ONE of the most difficult problems confronting cities and villages of the whole country is an adequate water supply for fire extinguishment. In many places water is easily obtained, especially in those fortunate enough to be located near rivers or canals; but cities are constantly expanding—the fire area following in the wake of expansion—demanding water supply. Small cities and villages are reluctant in the expenditure of large sums of money for waterworks, and when such expenditure is made, not every street and not every section of a city or village is fortunate enough to obtain a water main. Hence, other means of water supply must be provided. Cisterns, expensive to construct and maintain, are resorted to, but uniformly prove very unsatisfactory, especially In localities remote from a water course and where the fire depart ment is wholly a volunteer organization—owing to the difficulty and expense of keeping the cisterns filled with water. Municipalities have been experimenting with this water problem for years. In the large cities by the seashore and beside lakes and rivers, cisterns are being abandoned and “dry pipe lines” installed, it being practicably demonstrated that the change is economy,so far as fire protection is concerned.


In my own little city thousands of dollars expended in the construction of fire cisterns remote from the river has proved money thrown away, as it required too much expense to maintain them in serviceable condition. Water mains do not cover the entire fire area; consequently,we are compelled to provide means, outside the reach of the water mains, for fire protection. It occurred to me, some twenty years ago, that, if a large number of well points were driven in close proximity, with the ends brought together into one large pipe at,or near the ground surface,so as to permit the attachment of the suction of a fire engine,a sufficient supply of water could be obtained. 1 was fortnnate enough to obtain an appropriation to construct such an experimental well. It was constructed; but it did not prove a success, owing to the fact that the points were not properly constructed to stop the flow of sand that entered the pipes in sufficient quantity to stop the flow of water. This well, of necessity, was abandoned; but soon after another was constructed, which proved more successful, but lacked a sufficient flow of water,which was owing to the fact that we did not put down enough points—the flow of water was not sufficient to supply a firstclass engine running at full capacity. Yet this well appeared to please the authorities, and I was directed to construct another, which I did, on more practicable principles. This well proved a success in every detail, and it furnishes an inexhaustible supply of water for fire-ex tiuguishment.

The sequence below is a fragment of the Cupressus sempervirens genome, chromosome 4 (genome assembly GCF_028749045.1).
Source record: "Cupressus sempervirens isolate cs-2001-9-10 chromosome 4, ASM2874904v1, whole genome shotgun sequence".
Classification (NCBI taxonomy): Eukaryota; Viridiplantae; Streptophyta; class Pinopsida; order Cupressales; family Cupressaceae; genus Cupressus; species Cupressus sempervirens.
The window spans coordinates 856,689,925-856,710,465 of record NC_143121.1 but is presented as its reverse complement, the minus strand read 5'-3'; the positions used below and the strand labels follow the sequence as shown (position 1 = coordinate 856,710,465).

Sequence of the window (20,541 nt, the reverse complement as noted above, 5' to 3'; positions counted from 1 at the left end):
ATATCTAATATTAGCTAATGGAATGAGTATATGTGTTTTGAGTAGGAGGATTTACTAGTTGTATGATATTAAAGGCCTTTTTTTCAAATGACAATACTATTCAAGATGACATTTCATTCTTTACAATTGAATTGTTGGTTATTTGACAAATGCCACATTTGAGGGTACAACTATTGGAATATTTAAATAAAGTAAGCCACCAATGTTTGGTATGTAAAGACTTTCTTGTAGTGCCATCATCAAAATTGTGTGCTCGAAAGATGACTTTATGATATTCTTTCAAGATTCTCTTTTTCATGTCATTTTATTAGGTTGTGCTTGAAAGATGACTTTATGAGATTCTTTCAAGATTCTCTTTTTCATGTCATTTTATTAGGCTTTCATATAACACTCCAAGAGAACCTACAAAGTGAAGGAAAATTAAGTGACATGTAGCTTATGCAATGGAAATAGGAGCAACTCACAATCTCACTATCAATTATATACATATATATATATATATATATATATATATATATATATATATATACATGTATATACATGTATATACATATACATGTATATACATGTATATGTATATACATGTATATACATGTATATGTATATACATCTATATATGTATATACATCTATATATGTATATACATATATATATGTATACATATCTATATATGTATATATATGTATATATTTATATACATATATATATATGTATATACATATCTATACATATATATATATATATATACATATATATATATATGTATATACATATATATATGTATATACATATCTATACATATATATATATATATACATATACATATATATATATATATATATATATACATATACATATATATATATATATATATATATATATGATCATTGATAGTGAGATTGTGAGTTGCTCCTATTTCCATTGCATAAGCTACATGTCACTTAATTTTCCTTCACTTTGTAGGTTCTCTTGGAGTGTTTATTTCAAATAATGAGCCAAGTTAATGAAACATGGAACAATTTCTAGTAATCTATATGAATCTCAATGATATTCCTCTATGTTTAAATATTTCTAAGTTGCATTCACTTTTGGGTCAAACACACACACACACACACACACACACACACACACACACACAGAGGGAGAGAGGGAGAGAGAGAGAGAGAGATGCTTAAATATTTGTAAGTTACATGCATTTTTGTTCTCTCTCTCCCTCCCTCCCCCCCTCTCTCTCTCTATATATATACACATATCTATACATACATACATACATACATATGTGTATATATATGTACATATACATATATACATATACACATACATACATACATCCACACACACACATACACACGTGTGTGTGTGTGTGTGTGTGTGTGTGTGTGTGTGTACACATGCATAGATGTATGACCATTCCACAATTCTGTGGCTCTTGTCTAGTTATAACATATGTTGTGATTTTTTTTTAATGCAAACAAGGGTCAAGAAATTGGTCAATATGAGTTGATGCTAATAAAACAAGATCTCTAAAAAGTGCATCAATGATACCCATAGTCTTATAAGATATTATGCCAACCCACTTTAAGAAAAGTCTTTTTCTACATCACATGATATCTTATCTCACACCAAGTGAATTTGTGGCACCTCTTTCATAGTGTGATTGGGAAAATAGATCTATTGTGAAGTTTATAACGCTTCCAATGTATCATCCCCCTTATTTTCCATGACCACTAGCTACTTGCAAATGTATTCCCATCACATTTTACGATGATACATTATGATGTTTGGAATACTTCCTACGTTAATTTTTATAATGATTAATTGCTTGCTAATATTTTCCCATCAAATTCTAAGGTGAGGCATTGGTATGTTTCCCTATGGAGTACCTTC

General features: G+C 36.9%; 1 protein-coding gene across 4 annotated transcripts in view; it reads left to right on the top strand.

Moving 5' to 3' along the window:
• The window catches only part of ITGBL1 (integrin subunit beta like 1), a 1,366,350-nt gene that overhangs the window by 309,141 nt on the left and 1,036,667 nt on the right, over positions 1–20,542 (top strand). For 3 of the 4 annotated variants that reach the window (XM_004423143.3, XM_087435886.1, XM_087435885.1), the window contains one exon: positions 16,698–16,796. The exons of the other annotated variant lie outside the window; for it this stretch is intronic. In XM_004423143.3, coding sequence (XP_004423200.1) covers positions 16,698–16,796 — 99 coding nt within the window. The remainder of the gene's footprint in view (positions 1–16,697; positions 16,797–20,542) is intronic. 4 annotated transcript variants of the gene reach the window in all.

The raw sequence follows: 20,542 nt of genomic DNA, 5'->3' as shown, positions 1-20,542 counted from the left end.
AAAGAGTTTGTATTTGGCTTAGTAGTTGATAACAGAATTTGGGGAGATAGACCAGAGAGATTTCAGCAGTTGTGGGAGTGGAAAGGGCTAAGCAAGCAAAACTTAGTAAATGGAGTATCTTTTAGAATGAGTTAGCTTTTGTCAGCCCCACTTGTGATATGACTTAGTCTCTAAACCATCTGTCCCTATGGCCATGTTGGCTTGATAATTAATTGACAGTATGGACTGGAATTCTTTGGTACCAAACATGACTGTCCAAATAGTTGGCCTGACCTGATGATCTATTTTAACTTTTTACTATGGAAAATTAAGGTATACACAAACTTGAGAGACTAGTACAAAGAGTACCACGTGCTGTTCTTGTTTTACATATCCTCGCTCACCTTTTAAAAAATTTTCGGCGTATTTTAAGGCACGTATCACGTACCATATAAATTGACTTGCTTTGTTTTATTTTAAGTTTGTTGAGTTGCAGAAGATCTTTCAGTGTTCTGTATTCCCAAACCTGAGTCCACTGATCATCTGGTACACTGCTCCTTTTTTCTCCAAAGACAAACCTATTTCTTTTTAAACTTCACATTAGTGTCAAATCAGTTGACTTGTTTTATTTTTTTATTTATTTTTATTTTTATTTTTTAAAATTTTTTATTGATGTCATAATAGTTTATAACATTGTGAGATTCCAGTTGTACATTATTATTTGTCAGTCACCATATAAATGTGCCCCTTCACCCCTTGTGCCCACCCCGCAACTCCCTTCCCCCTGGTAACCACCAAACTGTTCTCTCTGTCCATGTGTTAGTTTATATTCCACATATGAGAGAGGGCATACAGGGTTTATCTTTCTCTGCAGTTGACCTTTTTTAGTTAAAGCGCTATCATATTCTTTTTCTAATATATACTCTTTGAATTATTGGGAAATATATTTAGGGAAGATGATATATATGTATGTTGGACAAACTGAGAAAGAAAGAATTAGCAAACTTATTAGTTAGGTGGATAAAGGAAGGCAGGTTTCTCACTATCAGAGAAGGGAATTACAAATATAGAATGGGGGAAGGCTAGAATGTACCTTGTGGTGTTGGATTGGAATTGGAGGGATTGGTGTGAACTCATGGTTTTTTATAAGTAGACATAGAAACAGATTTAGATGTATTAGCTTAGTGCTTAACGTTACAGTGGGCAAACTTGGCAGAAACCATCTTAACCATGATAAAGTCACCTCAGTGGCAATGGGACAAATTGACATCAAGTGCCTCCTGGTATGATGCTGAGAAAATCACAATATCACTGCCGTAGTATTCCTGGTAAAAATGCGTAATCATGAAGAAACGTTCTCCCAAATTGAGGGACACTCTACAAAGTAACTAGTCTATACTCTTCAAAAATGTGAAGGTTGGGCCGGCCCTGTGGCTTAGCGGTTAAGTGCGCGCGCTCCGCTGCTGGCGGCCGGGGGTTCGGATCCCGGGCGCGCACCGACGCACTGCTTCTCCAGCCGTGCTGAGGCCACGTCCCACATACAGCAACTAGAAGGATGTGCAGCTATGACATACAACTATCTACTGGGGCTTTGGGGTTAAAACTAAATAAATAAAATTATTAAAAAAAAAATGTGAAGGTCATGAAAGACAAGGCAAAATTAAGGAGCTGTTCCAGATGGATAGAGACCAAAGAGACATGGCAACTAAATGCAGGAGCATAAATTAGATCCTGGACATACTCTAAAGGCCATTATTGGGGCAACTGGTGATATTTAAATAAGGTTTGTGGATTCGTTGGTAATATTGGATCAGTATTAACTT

There is no patent on this well; therefore, I will endeavor to explain in detail the construction, that all similarly situated may profit, if they so wish. Select a point where the water level is—say, twenty feet below the surface of the ground. Excavate the earth until you reach a point on a level with the water. The excavation must be sufficient to permit a good slope of side and banks, and at water level be of not less than twenty-eight feet long, by fourteen feet wide. All tliis excavation can be done with scrapers. The banks having a proper slope, there is no danger of sliding in or caving. Procure a sufficient quantity of pine slabs, such as used for fuel, have the same about four feet long, run them through a saw to straighten the edges, and drive them along the bank at the water line (this will prevent sand and gravel washing from under the bank). By sharpening the points of the slabs they can easily be put down to any required depth; but it is not necessary in this case to drive more than two and a half or three feet. Safe now from inflow, resume excavation by throwing out two feet of sand gravel, or whatever formation you find at the water level. This finishes the excavation, and you are ready to proceed in the construction of your well as follows: Procure two lengths of twelve-inch water pipe and one twelve by twelve by eight-inch T. At equal distances along both sides of this pipe and T drill twenty-four holes, and cut the standard threads in each for a two-inch pipe. Put the pipe together; caulk securely; plug the ends tightly; and put a plug in the eight-inch opening of the T, with the centre drilled and standard thread for a five-inch wrought iron pipe. Place a six-inch uipple in each of the two-inch holes in the large pipe, and lower the pipe into the water, placing it in the centre of the excavation. Screw in the five-inch wrought Iron pipe—which must be of sufficient length to reach the surface. An L must be placed on the upper end of this pipe for use in attaching engine. Now begin driving points. Begin at one end and on both sides of the water main (or reservoir) being particular that the points are driven from four to six feet from the main and in line with the nipple to which it is to be coupled. The points should be put down at irregular depths—none less than ten feet, and from that to eighteen or twenty feet. Drive the points until the top of the pipe, with an L attached, will be in line with the nipple on the main. Connect this to the nipple with a “union,” being particular to make good and tight connections. After two or three points on a side have been put down and connected, any wash that may have worked its way into the excavation may be thrown to this end and the pipes covered as fast as connected. When two or three pipes have been connected, plugs or caps will have to be placed on the remaining nipples to prevent a flood of water in the pit, and a good size pump must be kept constantly at work while connections are being made. The points all driven and connected, throw back the earth, and grade up the street. Procure a swivel coupling connection—brass—reduced to the size of the engine suction-hose. This will screw into the five-inch L on the well, where it will be permanently, and permit the easy attachment of the engine, no matter to which the suction-hose is attached first—there being a swivel at either end.